When push comes to scalpel

From The Australian, 7 March 2009:
When a journalist from The New York Times asked British mountaineer George Mallory why he was planning to scale Mt Everest, the reply was simple: “Because it’s there.” I feel the same way about a drug-free childbirth.
When confronted with the opinion that because modern medicine has developed the pain-free, push-free labour, all women should fall over themselves in gratitude, I can’t help but think of Mallory. Why do I aspire to a drug-free and hopefully intervention-free labour? Because I can.
There’s more to it than the notion that simply because my female ancestors did it this way, I should too. My female ancestors were far likelier to die in childbirth because of a lack of basic sanitation or bleed to death because physicians of the day had limited surgical skills or knowledge. Their babies also were on the wrong side of the survival odds thanks to pathogens and complications.
I am eternally grateful to be pregnant and facing labour in this era, when I am confident my doctors will be able to fend off almost all the threats that in the not-so-distant past may have put my life, and that of my baby, at risk.
But I am a healthy, fit 33-year-old woman who has been lucky enough to have a pretty normal pregnancy so far.
I’m not quite in the right shape to scale Mt Everest, but I’m approaching labour with the same sense of expectation, excitement, trepidation and motivation. Read more.

2 thoughts on “When push comes to scalpel

  1. Bianca,I read your article at The Australian with great interest. In 2007 I published a magazine about breech birth – collecting up wisdom and birth stories that had been lost, or were about to be lost in the fear breech births. I’d love to share it with you.The crazy thing is – knowing women who have had both a breech bith and a ‘head down’ birth – they all say the same thing – give me a breech birth any day. It isn’t as painful or hard so they say.If you are looking for some more informtion and support – New Zealand midwife Maggie Banks has written a book about breech birthing.There are four basic rules to birthing a breech baby, which the hands on interventionist mode of practise can’t deal with:1. The room must be warm – so when the bottom emerges the cold air doesn’t shock the baby into breathing before the head it out.2. Birth upright – kneeling, standing.3. Hands off! Don’t touch the baby as it is emerging – again it may stimulate the baby to breath or to deflex it’s head before the whole baby is born.4. Don’t push until fully dilated – midwives will encourage women to fight the urge to push until it’s absolutely overwhelming, ensuring that the cervix is fully dilatedThe other thing is – if the fear of the medical establishment gets too much – step out. There ARE still homebirth midwives who support women to birth breech babies.Good luck and blessings on your journey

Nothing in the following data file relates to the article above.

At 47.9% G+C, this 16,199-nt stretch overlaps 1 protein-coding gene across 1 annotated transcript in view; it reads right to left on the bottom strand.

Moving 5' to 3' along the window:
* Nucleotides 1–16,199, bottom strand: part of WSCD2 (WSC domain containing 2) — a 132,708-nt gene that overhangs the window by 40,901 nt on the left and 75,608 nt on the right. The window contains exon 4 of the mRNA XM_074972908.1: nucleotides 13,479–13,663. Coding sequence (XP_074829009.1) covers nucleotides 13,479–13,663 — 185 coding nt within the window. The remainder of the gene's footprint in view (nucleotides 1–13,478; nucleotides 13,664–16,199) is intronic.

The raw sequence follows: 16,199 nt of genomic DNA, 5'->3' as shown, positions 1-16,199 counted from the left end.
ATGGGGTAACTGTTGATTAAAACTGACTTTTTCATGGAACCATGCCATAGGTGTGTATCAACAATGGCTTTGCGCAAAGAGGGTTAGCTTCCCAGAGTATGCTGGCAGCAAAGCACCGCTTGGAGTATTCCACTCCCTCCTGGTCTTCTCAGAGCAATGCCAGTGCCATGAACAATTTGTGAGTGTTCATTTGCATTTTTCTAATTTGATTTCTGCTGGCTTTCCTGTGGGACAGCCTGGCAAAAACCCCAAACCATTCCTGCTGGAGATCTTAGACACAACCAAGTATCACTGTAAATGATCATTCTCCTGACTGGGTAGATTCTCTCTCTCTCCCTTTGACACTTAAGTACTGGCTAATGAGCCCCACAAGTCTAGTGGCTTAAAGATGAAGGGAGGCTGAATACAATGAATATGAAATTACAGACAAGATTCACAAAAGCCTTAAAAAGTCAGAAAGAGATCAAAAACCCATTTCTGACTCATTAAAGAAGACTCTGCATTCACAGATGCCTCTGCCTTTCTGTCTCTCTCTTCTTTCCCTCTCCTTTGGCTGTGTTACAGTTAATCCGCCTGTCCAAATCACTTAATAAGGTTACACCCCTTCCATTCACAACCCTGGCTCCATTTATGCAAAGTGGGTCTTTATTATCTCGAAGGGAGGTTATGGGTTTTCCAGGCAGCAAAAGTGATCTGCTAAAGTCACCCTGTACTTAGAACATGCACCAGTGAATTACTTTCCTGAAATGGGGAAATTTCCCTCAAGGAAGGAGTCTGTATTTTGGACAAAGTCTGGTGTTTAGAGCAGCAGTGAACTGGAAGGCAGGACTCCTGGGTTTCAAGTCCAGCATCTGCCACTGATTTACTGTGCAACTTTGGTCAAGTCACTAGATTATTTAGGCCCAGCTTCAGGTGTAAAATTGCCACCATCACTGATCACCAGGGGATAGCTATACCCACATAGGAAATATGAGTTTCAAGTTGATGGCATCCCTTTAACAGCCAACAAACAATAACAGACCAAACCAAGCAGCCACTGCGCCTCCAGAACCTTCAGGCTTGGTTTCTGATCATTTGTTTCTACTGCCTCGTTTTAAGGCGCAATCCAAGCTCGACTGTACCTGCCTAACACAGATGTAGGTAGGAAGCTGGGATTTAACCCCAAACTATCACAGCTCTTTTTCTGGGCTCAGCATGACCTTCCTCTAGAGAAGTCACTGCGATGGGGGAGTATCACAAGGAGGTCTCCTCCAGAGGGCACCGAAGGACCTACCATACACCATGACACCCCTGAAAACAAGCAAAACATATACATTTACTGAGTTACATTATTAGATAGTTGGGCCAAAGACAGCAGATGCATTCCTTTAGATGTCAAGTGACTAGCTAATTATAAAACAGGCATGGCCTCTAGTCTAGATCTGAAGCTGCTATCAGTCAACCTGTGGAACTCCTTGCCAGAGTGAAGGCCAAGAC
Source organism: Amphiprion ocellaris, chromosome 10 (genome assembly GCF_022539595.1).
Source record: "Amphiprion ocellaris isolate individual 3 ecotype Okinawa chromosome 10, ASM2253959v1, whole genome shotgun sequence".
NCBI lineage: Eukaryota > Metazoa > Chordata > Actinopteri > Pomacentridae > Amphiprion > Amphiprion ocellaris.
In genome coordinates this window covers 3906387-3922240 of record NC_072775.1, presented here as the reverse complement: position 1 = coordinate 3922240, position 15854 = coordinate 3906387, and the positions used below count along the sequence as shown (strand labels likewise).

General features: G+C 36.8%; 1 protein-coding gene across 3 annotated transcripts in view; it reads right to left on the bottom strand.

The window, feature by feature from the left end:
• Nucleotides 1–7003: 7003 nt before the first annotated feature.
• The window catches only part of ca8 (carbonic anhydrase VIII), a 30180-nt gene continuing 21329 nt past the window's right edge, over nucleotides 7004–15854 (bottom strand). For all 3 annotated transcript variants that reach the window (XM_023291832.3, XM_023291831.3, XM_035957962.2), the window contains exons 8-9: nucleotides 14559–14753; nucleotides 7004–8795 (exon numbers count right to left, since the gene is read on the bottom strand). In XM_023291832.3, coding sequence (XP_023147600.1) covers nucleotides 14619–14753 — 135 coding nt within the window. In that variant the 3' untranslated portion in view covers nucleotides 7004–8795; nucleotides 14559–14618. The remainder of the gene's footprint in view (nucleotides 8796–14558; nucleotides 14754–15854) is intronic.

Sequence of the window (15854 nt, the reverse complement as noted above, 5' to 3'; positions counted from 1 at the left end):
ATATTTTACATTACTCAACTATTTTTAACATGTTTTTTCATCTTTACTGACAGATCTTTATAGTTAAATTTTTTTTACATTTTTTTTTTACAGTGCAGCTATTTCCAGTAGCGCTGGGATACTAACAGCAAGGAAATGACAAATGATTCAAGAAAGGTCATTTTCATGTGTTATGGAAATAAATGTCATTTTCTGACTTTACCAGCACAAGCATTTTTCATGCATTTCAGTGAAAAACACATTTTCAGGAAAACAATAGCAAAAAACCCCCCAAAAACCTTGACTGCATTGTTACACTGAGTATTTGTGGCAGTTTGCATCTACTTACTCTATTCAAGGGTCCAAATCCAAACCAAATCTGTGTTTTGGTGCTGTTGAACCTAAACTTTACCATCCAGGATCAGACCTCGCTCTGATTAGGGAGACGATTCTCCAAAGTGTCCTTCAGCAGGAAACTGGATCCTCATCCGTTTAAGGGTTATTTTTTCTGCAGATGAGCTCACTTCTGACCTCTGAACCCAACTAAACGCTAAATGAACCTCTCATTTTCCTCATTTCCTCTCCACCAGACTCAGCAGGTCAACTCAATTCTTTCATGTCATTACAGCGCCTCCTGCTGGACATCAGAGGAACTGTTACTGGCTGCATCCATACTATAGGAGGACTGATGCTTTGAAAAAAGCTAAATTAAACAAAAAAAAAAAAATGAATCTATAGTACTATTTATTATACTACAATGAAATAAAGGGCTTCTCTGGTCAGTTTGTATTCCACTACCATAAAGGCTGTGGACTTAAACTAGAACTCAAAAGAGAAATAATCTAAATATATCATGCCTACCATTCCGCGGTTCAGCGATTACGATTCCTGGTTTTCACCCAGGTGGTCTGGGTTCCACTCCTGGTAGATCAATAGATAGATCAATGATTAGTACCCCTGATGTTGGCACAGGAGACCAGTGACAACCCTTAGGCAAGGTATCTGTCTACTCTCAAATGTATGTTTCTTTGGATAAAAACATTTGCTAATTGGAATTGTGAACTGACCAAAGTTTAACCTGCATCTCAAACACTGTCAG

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  2. Hi Jodithanks so much for all that info – very good to know. Unfortunately, the chances are very high that we’ll end up with a caesarean as there’s only one obstetrician at the hospital who does breech deliveries, and he’s only on two days a week. If I go into labour any other time then it’s an emergency caesar. So I’m just crossing my fingers (and legs!) and hoping it all happens when he’s available. In which case your comments will be really useful, so thanks.But whatever the outcome, we’re just looking forward to meeting our stubborn ‘I won’t turn for anyone’ little offspring!b

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